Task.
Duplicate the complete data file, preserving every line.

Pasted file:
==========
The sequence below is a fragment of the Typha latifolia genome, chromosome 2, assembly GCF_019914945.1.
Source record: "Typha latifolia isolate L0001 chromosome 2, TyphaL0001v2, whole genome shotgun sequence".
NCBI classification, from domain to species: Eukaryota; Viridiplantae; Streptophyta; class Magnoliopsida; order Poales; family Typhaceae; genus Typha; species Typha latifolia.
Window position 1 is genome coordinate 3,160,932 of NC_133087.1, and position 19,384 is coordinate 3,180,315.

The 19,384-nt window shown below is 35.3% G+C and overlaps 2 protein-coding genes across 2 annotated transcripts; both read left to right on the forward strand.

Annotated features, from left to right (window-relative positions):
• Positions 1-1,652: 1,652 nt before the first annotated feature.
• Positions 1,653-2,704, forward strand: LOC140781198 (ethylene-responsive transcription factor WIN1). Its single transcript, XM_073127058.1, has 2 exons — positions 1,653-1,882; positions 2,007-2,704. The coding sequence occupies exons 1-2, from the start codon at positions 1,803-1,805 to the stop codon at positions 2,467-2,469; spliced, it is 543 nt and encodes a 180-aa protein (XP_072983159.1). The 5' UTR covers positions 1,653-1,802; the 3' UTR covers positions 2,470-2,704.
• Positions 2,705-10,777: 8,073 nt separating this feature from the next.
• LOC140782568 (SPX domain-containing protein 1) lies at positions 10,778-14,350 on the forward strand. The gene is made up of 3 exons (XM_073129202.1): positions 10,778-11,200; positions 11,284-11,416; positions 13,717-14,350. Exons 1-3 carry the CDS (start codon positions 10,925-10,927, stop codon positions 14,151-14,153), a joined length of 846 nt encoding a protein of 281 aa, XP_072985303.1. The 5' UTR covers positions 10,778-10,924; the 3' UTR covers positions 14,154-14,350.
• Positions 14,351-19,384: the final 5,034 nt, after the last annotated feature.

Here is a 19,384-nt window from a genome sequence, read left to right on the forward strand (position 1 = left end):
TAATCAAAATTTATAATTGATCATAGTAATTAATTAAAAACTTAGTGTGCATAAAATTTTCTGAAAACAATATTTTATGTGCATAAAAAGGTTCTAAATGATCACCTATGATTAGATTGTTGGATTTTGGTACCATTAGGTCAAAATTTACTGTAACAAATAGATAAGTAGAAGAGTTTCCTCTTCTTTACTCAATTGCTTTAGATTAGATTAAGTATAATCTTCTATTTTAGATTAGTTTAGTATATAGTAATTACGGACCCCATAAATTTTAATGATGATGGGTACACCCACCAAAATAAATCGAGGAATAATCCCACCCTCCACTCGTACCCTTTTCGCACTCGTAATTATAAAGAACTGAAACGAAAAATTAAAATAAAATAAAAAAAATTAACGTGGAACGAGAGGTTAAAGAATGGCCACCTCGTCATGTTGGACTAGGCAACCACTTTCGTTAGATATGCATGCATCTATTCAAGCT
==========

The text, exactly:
The sequence below is a fragment of the Typha latifolia genome, chromosome 2, assembly GCF_019914945.1.
Source record: "Typha latifolia isolate L0001 chromosome 2, TyphaL0001v2, whole genome shotgun sequence".
NCBI classification, from domain to species: Eukaryota; Viridiplantae; Streptophyta; class Magnoliopsida; order Poales; family Typhaceae; genus Typha; species Typha latifolia.
Window position 1 is genome coordinate 3,160,932 of NC_133087.1, and position 19,384 is coordinate 3,180,315.

The 19,384-nt window shown below is 35.3% G+C and overlaps 2 protein-coding genes across 2 annotated transcripts; both read left to right on the forward strand.

Annotated features, from left to right (window-relative positions):
• Positions 1-1,652: 1,652 nt before the first annotated feature.
• Positions 1,653-2,704, forward strand: LOC140781198 (ethylene-responsive transcription factor WIN1). Its single transcript, XM_073127058.1, has 2 exons — positions 1,653-1,882; positions 2,007-2,704. The coding sequence occupies exons 1-2, from the start codon at positions 1,803-1,805 to the stop codon at positions 2,467-2,469; spliced, it is 543 nt and encodes a 180-aa protein (XP_072983159.1). The 5' UTR covers positions 1,653-1,802; the 3' UTR covers positions 2,470-2,704.
• Positions 2,705-10,777: 8,073 nt separating this feature from the next.
• LOC140782568 (SPX domain-containing protein 1) lies at positions 10,778-14,350 on the forward strand. The gene is made up of 3 exons (XM_073129202.1): positions 10,778-11,200; positions 11,284-11,416; positions 13,717-14,350. Exons 1-3 carry the CDS (start codon positions 10,925-10,927, stop codon positions 14,151-14,153), a joined length of 846 nt encoding a protein of 281 aa, XP_072985303.1. The 5' UTR covers positions 10,778-10,924; the 3' UTR covers positions 14,154-14,350.
• Positions 14,351-19,384: the final 5,034 nt, after the last annotated feature.

Here is a 19,384-nt window from a genome sequence, read left to right on the forward strand (position 1 = left end):
TAATCAAAATTTATAATTGATCATAGTAATTAATTAAAAACTTAGTGTGCATAAAATTTTCTGAAAACAATATTTTATGTGCATAAAAAGGTTCTAAATGATCACCTATGATTAGATTGTTGGATTTTGGTACCATTAGGTCAAAATTTACTGTAACAAATAGATAAGTAGAAGAGTTTCCTCTTCTTTACTCAATTGCTTTAGATTAGATTAAGTATAATCTTCTATTTTAGATTAGTTTAGTATATAGTAATTACGGACCCCATAAATTTTAATGATGATGGGTACACCCACCAAAATAAATCGAGGAATAATCCCACCCTCCACTCGTACCCTTTTCGCACTCGTAATTATAAAGAACTGAAACGAAAAATTAAAATAAAATAAAAAAAATTAACGTGGAACGAGAGGTTAAAGAATGGCCACCTCGTCATGTTGGACTAGGCAACCACTTTCGTTAGATATGCATGCATCTATTCAAGCT